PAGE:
The Role of Climate Change Policy in Illinois Congressional District 6

Our recently updated Yale Climate Opinion Maps allow us to analyze gaps between public opinion and political will at sub-national scales, allowing an exploration of the role climate change and energy could play in the 2018 election. This analysis focuses on competitive Congressional races in which climate and energy are part of the platform of one or more candidates, or where candidates are not talking about these issues, despite strong views by their constituents.

The very competitive race in the Illinois 6th Congressional District is an example. In this district, 70% of citizens think that climate change is happening, while only 13% do not.[1]  Incumbent Rep. Peter Roskam (R), who has been in office since 2007, does not mention climate change or energy issues on his campaign website, and has faced protests from his constituents over his record on climate. Roskam, despite claiming in 2006 that climate change was “junk science,” recently joined the bipartisan Climate Solutions Caucus, saying: “It is incumbent upon each and every one of us to understand the impacts and challenges that come from a changing climate.” In contrast, his challenger Sean Casten (D) is a clean energy entrepreneur whose platform calls for aggressive action on climate change and deployment of clean energy as an engine for economic growth. He has criticized Roskam’s dismissal of climate change, and has said that to disregard climate change is “to argue that you disagree with the laws of thermodynamics – it is uninformed, and massively irresponsible.”[2] Let’s examine how the constituents in Illinois’ 6th District compare to the views of these two candidates.

In Illinois’s 6th District, 57% think that global warming will harm people in the U.S., and 32% do not. 59% of citizens are worried about global warming, and 40% are not. Despite this, Roskam has repeatedly opposed bills allowing federal agencies and the military to research and prepare for the impacts of climate change.[3], [4], [5]

In contrast, Casten has made climate change policies a primary objective in his campaign. Referring to climate change as “the challenge of our generation,” Casten has supported policies to combat climate change (like the Clean Power Plan), and has criticized the Trump administration for pulling the U.S. out of of the Paris Agreement. He also believes that climate change has geopolitical impacts that will affect U.S. citizens.

Policy Support

For Roskam’s decade in the House, he received a League of Conservation Voters score of 7 out of 100 and a score of 3 out of 100 for the year 2017. These scores reflect Roskam’s voting record on environmental and climate change policies.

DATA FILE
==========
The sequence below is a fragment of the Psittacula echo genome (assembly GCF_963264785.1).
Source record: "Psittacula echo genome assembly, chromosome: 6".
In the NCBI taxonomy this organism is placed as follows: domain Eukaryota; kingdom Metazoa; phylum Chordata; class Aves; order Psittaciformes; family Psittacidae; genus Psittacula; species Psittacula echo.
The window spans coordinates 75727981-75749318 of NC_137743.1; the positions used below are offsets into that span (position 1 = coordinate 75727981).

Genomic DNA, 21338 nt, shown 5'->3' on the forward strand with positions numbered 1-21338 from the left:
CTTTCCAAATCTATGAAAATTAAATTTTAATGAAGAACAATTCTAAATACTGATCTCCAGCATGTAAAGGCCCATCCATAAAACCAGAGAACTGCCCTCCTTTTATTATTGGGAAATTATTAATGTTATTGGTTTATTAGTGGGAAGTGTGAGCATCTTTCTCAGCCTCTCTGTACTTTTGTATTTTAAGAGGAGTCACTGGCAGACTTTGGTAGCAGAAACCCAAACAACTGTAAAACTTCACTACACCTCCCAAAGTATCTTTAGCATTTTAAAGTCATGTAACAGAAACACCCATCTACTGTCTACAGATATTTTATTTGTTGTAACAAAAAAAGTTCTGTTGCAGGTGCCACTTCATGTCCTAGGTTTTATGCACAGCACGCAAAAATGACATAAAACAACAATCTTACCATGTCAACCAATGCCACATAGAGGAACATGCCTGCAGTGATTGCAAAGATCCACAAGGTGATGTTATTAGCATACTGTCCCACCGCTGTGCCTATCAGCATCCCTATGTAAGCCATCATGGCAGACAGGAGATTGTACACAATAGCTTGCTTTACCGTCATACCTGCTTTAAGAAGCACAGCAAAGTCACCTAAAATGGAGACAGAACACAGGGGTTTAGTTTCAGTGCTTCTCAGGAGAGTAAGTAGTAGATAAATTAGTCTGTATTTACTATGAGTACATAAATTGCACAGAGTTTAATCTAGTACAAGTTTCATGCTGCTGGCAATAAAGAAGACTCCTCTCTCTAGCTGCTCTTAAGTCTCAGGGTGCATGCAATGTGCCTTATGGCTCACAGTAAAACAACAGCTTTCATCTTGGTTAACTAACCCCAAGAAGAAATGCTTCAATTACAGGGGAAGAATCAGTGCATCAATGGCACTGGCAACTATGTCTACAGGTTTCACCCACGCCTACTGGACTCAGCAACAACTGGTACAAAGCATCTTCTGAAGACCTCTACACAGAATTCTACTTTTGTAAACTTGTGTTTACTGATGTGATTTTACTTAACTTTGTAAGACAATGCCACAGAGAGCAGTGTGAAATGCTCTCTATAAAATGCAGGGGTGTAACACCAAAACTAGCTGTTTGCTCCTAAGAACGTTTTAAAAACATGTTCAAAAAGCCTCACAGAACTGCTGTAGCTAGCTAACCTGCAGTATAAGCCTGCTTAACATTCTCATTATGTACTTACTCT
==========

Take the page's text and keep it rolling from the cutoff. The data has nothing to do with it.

Since joining the Climate Solutions Caucus, Roskam voted to let the Environmental Protection Agency (EPA) consider the social cost of carbon and implement methane regulations, but voted against pricing carbon, which 67% of his constituents support. Failing to align with the 78% of his constituents that support regulating CO2 as a pollutant, Roskam voted against regulating carbon dioxide.

In another vote against a potential carbon reduction policy, Roskam voted yes on a bill titled, “Expressing the sense of Congress that a carbon tax would be detrimental to the United States economy.” Yet 67% of citizens in his district support a carbon tax on the fossil fuel industry.

In April 2018, the Illinois Power Agency, which is responsible for procuring energy for the home state of these two candidates, clarified the state’s Renewable Portfolio Standard which now requires 25% renewables by 2025, as part of the 2016 Illinois Future Energy Jobs Act. Casten has hailed the policy as much needed for the state, and argued for a national “Fossil Energy Reduction Standard” that mandates a rising percentage of renewable energy. Roskam voted against a renewable electricity standard in Congress, despite 64% of his constituents supporting such a policy.

Roskam has also declined to support bills encouraging renewable energy, though 87% of his district supports funding research into renewable energy sources. Roskam abstained from voting for the 2018 “Make America Secure” Appropriations Act, which included provisions for funding federal renewable energy, supporting instead an “all-of-the-above” approach towards energy use.

Furthermore, Roskam is against legislation that would provide tax refunds for people buying energy-efficient products. In 2008, Roskam voted “no” on the Renewable Energy and Job Creation Tax Act, which would have provided tax credits to those purchasing renewable electricity. In contrast, 84% of of his constituents support tax rebates for energy efficiency measures.

Casten, on the other hand, has voiced support for policy initiatives similar to those which Roskam has repeatedly voted against.[6] He is pro-renewable energy, asserting that it will combat the negative effects of global warming and stimulate the U.S. economy. Like the majority of 6th District voters, he also supports regulating and taxing carbon, arguing that doing so would be profitable for the U.S.’s economy. Casten has stated that if elected, he would support incentives for energy efficient vehicles and renewable energy.[7], [8]

This year’s election could be a critical inflection point for both the politics and policy of climate change in America. Our research indicates that there is often a gap between what Americans think about climate change, what climate and energy policies they support, and what their elected Representatives in Congress are doing. Illinois’ 6th District may be a race to watch over the next month, and the midterm results may indicate that voters prioritize policies that take action on climate change.


[1] All data on public opinion is from the Yale Climate Opinion Maps.